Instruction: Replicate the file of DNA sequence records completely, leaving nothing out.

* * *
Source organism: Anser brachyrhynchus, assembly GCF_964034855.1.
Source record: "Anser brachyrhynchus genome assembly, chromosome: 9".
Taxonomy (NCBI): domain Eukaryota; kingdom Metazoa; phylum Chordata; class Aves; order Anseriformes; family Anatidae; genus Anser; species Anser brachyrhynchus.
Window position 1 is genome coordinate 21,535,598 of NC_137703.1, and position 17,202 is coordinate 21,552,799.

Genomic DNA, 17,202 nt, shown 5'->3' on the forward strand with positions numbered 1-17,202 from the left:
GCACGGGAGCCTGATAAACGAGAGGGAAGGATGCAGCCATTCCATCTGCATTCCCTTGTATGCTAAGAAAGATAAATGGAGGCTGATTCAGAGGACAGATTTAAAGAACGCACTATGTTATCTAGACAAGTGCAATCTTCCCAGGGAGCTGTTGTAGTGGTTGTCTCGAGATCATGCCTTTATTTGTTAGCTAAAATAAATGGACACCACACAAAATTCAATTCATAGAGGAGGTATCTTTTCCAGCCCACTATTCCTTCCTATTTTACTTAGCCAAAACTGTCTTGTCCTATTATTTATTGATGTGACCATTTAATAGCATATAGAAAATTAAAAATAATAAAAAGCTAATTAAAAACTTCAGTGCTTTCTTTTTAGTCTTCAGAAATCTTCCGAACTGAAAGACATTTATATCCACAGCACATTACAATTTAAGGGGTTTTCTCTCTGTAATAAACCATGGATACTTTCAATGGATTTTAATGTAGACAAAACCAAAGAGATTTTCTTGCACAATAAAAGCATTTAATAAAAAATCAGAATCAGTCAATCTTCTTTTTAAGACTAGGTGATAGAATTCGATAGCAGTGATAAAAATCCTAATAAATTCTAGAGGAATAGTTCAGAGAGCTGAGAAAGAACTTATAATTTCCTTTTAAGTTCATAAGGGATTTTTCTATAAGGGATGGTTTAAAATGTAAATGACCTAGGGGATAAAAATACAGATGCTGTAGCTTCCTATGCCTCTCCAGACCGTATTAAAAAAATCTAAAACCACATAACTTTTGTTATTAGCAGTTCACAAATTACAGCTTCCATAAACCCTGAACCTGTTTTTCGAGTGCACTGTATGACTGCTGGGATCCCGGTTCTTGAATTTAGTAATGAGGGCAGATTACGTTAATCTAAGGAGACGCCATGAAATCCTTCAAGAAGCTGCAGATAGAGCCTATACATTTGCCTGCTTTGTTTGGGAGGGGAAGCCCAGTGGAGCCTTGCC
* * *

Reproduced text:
Source organism: Anser brachyrhynchus, assembly GCF_964034855.1.
Source record: "Anser brachyrhynchus genome assembly, chromosome: 9".
Taxonomy (NCBI): domain Eukaryota; kingdom Metazoa; phylum Chordata; class Aves; order Anseriformes; family Anatidae; genus Anser; species Anser brachyrhynchus.
Window position 1 is genome coordinate 21,535,598 of NC_137703.1, and position 17,202 is coordinate 21,552,799.

Genomic DNA, 17,202 nt, shown 5'->3' on the forward strand with positions numbered 1-17,202 from the left:
GCACGGGAGCCTGATAAACGAGAGGGAAGGATGCAGCCATTCCATCTGCATTCCCTTGTATGCTAAGAAAGATAAATGGAGGCTGATTCAGAGGACAGATTTAAAGAACGCACTATGTTATCTAGACAAGTGCAATCTTCCCAGGGAGCTGTTGTAGTGGTTGTCTCGAGATCATGCCTTTATTTGTTAGCTAAAATAAATGGACACCACACAAAATTCAATTCATAGAGGAGGTATCTTTTCCAGCCCACTATTCCTTCCTATTTTACTTAGCCAAAACTGTCTTGTCCTATTATTTATTGATGTGACCATTTAATAGCATATAGAAAATTAAAAATAATAAAAAGCTAATTAAAAACTTCAGTGCTTTCTTTTTAGTCTTCAGAAATCTTCCGAACTGAAAGACATTTATATCCACAGCACATTACAATTTAAGGGGTTTTCTCTCTGTAATAAACCATGGATACTTTCAATGGATTTTAATGTAGACAAAACCAAAGAGATTTTCTTGCACAATAAAAGCATTTAATAAAAAATCAGAATCAGTCAATCTTCTTTTTAAGACTAGGTGATAGAATTCGATAGCAGTGATAAAAATCCTAATAAATTCTAGAGGAATAGTTCAGAGAGCTGAGAAAGAACTTATAATTTCCTTTTAAGTTCATAAGGGATTTTTCTATAAGGGATGGTTTAAAATGTAAATGACCTAGGGGATAAAAATACAGATGCTGTAGCTTCCTATGCCTCTCCAGACCGTATTAAAAAAATCTAAAACCACATAACTTTTGTTATTAGCAGTTCACAAATTACAGCTTCCATAAACCCTGAACCTGTTTTTCGAGTGCACTGTATGACTGCTGGGATCCCGGTTCTTGAATTTAGTAATGAGGGCAGATTACGTTAATCTAAGGAGACGCCATGAAATCCTTCAAGAAGCTGCAGATAGAGCCTATACATTTGCCTGCTTTGTTTGGGAGGGGAAGCCCAGTGGAGCCTTGCC